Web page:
Pulaski, New York (PRWEB) May 16, 2013
According to salmon fishing enthusiast Henri Degre, catching fish is not as simple or as easy as many make it out to be. Though there is a persistent image of the fisherman as someone who simply drops his line into the water and then waits, there is actually much strategy involved with successful fishing expeditions. Indeed, there is a wide chasm between those who are casual about fishing, and those who are truly serious about it—and the truly skilled fishers are set apart by the big hauls they bring in. A recent article from Outdoor Life sheds light on some of the best practices for successful fishing. Henri Degre has weighed in on the article with a new statement to the press.
“What’s the difference between a great fisherman and a decent one?” asks Henri Degre, in his new press statement. “The short answer is the number of fish they bring in! Those with skill and experience know that catching fish is not just about chance. It’s about using the right techniques, tools, and strategies.”
The Outdoor Life article, meanwhile, reveals a few particular tips from several seasoned fishing guides. The first one listed is Captain Clint Taylor, who lives and works in Illinois. A guide with more than six years of experience, Captain Taylor notes that, in a world gone mad with all things high-tech, his favorite tools are the most basic and low-tech ones. In particular, Taylor notes the virtue in cane-poling for crappies—a technique that is low-tech, yet precise.
Fishing guide Chris Edwards, from Texas, offers his own tips for those fishing for crappies. He emphasizes the importance of knowing the physical characteristics of the fish one is seeking; in the case of crappies, this means knowing that they are nearsighted. What this means is that crappies tend to get close to bait and scrutinize it closely before biting—making a realistic bait presentation utterly essential.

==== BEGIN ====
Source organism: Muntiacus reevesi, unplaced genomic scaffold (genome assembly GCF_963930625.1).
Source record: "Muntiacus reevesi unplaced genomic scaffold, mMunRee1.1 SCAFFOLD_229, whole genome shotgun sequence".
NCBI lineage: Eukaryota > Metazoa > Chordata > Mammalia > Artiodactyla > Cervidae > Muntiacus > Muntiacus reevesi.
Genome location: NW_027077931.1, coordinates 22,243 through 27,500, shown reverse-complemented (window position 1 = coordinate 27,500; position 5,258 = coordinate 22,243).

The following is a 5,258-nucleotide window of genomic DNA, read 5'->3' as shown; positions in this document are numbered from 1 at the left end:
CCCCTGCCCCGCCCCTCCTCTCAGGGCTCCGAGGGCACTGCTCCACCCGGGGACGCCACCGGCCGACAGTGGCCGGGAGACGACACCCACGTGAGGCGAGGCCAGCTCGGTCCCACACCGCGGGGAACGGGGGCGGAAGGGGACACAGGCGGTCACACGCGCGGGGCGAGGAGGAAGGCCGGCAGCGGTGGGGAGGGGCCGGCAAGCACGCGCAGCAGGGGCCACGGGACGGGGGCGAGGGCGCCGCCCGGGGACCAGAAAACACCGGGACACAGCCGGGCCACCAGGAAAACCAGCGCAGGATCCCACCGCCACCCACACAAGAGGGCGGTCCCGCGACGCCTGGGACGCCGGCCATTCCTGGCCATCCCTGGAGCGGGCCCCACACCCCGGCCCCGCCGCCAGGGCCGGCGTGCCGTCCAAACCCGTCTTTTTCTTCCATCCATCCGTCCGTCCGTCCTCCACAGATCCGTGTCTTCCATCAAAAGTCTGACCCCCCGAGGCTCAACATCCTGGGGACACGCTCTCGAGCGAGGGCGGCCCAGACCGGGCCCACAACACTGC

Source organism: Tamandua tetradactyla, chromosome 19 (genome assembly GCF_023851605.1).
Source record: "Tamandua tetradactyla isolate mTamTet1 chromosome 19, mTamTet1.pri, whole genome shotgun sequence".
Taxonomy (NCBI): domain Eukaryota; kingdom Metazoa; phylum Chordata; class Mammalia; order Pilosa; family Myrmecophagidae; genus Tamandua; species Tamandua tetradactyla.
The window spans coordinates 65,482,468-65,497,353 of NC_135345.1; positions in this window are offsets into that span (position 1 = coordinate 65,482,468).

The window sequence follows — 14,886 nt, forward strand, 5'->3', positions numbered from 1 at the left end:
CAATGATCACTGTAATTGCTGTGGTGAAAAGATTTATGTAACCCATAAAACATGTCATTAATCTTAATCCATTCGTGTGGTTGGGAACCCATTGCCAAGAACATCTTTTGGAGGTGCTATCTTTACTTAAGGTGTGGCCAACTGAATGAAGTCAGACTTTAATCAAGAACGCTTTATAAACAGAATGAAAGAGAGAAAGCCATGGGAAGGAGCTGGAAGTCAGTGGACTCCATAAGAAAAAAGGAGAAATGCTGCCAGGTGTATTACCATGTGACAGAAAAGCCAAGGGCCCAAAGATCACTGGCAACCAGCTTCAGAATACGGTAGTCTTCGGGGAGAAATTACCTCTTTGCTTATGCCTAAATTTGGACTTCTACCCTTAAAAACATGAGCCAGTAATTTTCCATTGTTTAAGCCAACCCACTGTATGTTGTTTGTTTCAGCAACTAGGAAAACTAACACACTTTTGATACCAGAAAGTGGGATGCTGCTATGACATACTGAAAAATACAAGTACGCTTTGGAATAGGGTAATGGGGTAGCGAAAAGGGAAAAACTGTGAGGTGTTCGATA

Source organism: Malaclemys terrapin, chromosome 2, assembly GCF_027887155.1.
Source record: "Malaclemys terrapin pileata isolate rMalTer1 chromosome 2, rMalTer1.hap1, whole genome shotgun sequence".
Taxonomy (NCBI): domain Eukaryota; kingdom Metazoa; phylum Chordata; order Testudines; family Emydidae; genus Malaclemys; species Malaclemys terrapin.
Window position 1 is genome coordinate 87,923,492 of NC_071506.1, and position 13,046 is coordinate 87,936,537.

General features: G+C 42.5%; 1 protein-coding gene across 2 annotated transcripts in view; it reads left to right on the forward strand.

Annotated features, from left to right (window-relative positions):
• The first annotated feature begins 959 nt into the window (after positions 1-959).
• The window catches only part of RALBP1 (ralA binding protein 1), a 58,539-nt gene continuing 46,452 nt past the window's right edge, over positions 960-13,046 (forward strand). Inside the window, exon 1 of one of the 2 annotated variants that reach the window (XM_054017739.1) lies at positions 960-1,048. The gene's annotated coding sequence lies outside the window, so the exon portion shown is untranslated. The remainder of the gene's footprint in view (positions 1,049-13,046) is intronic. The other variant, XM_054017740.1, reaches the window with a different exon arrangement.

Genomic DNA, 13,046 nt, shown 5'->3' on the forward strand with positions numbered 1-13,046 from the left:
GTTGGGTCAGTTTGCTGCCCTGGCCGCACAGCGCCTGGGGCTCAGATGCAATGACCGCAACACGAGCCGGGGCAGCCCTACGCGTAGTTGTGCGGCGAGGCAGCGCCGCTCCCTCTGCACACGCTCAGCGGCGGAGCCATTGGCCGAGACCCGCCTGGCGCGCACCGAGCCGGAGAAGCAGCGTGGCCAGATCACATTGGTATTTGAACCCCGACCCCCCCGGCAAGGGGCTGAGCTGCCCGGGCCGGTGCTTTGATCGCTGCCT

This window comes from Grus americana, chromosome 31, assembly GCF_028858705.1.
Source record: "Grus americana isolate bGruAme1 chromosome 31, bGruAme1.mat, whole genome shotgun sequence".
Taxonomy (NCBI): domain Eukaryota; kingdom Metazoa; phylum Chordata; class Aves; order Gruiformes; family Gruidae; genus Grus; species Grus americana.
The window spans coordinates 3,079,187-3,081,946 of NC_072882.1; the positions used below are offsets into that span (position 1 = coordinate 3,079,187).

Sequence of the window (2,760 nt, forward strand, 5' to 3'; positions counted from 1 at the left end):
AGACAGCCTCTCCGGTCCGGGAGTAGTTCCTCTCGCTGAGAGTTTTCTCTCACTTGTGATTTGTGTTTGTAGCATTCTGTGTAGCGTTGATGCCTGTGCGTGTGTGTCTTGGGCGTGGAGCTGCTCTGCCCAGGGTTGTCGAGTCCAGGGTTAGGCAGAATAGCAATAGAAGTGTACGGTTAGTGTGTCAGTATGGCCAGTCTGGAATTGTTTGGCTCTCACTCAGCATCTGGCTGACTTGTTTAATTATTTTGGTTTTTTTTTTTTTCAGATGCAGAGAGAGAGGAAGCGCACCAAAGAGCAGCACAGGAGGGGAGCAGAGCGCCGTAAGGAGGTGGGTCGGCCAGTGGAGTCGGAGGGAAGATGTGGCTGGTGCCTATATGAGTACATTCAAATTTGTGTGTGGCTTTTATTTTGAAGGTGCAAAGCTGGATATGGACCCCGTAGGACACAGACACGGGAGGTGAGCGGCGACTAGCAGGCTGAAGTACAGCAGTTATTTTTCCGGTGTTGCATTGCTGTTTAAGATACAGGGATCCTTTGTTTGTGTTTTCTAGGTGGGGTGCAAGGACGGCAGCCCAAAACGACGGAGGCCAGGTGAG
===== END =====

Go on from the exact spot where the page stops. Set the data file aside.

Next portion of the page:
Outdoor Life also seeks a comment from Jerry Blake, an Arkansas-based fishing guide with more than 13 years of experience. He makes an endorsement for the use of sonar technology. “Start fishing slightly above the shallowest panfish on the fishfinder and then work the baits deeper,” Blake offers.
Here, Henri Degre offers his own thoughts. “Notice that some of these fishing guides are all about using new technologies, while others are much more old-school,” he remarks. “The important thing, I think, is to make sure that you avail yourself of the technologies that are out there, without becoming too dependent on them, and without neglecting the fundamentals.”
The Outdoor Life article finishes with a comment from fishing guide Robert Walters, who notes the importance of adding salt seasoning to bait.”
“There are clearly many considerations for anglers to make—including considerations about technology, about the types of fish in question, and more,” concludes Henri Degre. Henri Degre is a long-time fishing enthusiast, especially fond of salmon fishing in New York.
Henri Degre is the General Manager of Mobile Concepts, a company that designs and manufactures trailers and vehicles for law enforcement, fire, and medical response professionals, as well as numerous government agencies. He is also an avid sportsman and fisherman, as well as a long-time hockey enthusiast. Degre lives and works in Pennsylvania, and loves to fish for salmon in the area.